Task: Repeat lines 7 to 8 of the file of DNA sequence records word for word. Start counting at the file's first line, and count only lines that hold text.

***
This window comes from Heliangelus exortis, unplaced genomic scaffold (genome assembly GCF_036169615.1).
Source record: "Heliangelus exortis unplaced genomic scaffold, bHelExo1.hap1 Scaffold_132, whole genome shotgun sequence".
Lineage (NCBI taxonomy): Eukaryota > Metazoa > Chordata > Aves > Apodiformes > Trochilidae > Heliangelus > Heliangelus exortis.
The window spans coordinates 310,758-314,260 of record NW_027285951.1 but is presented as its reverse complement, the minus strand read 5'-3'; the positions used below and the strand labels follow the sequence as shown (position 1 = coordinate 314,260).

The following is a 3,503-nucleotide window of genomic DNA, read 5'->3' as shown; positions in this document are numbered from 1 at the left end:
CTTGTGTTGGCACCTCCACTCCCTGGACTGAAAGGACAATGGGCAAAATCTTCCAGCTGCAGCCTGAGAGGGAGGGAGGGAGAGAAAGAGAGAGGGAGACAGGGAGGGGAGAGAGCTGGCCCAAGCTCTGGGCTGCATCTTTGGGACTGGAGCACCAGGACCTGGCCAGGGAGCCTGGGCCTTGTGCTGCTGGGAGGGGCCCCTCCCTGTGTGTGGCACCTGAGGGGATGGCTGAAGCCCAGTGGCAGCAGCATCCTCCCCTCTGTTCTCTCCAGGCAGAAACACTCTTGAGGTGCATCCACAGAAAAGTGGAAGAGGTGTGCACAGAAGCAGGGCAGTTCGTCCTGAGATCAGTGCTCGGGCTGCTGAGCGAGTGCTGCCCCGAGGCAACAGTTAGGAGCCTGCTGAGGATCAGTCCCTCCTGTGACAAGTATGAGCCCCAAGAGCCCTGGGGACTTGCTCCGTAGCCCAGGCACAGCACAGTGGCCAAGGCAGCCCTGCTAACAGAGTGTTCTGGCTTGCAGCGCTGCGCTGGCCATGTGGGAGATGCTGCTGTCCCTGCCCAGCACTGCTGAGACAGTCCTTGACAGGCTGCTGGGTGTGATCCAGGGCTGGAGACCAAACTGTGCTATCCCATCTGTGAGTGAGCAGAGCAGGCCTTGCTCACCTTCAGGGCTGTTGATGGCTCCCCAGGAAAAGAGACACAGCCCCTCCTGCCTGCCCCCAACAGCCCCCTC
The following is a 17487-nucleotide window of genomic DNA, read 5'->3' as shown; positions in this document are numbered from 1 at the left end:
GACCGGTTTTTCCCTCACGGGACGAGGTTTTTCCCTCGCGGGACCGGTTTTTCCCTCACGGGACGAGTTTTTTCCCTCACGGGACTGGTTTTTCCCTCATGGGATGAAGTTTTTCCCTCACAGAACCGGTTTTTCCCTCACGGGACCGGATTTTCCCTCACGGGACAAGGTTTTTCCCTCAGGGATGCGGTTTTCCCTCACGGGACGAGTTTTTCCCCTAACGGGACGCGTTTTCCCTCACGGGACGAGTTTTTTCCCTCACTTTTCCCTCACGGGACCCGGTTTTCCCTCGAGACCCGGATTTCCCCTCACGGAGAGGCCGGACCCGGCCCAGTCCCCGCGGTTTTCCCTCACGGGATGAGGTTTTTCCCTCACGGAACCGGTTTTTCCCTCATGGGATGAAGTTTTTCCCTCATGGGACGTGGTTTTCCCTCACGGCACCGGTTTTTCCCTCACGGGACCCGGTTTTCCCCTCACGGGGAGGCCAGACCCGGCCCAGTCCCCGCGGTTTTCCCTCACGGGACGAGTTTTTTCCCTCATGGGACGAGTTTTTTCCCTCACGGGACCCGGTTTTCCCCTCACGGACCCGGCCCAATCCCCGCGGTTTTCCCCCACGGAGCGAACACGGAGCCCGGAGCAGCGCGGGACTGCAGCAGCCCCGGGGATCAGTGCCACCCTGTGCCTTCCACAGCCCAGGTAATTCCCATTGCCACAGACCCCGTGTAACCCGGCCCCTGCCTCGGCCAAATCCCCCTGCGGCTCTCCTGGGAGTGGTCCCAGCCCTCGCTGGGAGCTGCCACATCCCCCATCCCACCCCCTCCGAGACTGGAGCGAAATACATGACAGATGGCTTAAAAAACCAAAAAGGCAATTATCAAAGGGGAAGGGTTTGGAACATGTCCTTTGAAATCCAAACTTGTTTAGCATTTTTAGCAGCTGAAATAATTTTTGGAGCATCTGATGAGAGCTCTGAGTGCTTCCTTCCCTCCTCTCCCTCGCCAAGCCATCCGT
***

The following is a 17487-nucleotide window of genomic DNA, read 5'->3' as shown; positions in this document are numbered from 1 at the left end:
GACCGGTTTTTCCCTCACGGGACGAGGTTTTTCCCTCGCGGGACCGGTTTTTCCCTCACGGGACGAGTTTTTTCCCTCACGGGACTGGTTTTTCCCTCATGGGATGAAGTTTTTCCCTCACAGAACCGGTTTTTCCCTCACGGGACCGGATTTTCCCTCACGGGACAAGGTTTTTCCCTCAGGGATGCGGTTTTCCCTCACGGGACGAGTTTTTCCCCTAACGGGACGCGTTTTCCCTCACGGGACGAGTTTTTTCCCTCACTTTTCCCTCACGGGACCCGGTTTTCCCTCGAGACCCGGATTTCCCCTCACGGAGAGGCCGGACCCGGCCCAGTCCCCGCGGTTTTCCCTCACGGGATGAGGTTTTTCCCTCACGGAACCGGTTTTTCCCTCATGGGATGAAGTTTTTCCCTCATGGGACGTGGTTTTCCCTCACGGCACCGGTTTTTCCCTCACGGGACCCGGTTTTCCCCTCACGGGGAGGCCAGACCCGGCCCAGTCCCCGCGGTTTTCCCTCACGGGACGAGTTTTTTCCCTCATGGGACGAGTTTTTTCCCTCACGGGACCCGGTTTTCCCCTCACGGACCCGGCCCAATCCCCGCGGTTTTCCCCCACGGAGCGAACACGGAGCCCGGAGCAGCGCGGGACTGCAGCAGCCCCGGGGATCAGTGCCACCCTGTGCCTTCCACAGCCCAGGTAATTCCCATTGCCACAGACCCCGTGTAACCCGGCCCCTGCCTCGGCCAAATCCCCCTGCGGCTCTCCTGGGAGTGGTCCCAGCCCTCGCTGGGAGCTGCCACATCCCCCATCCCACCCCCTCCGAGACTGGAGCGAAATACATGACAGATGGCTTAAAAAACCAAAAAGGCAATTATCAAAGGGGAAGGGTTTGGAACATGTCCTTTGAAATCCAAACTTGTTTAGCATTTTTAGCAGCTGAAATAATTTTTGGAGCATCTGATGAGAGCTCTGAGTGCTTCCTTCCCTCCTCTCCCTCGCCAAGCCATCCGT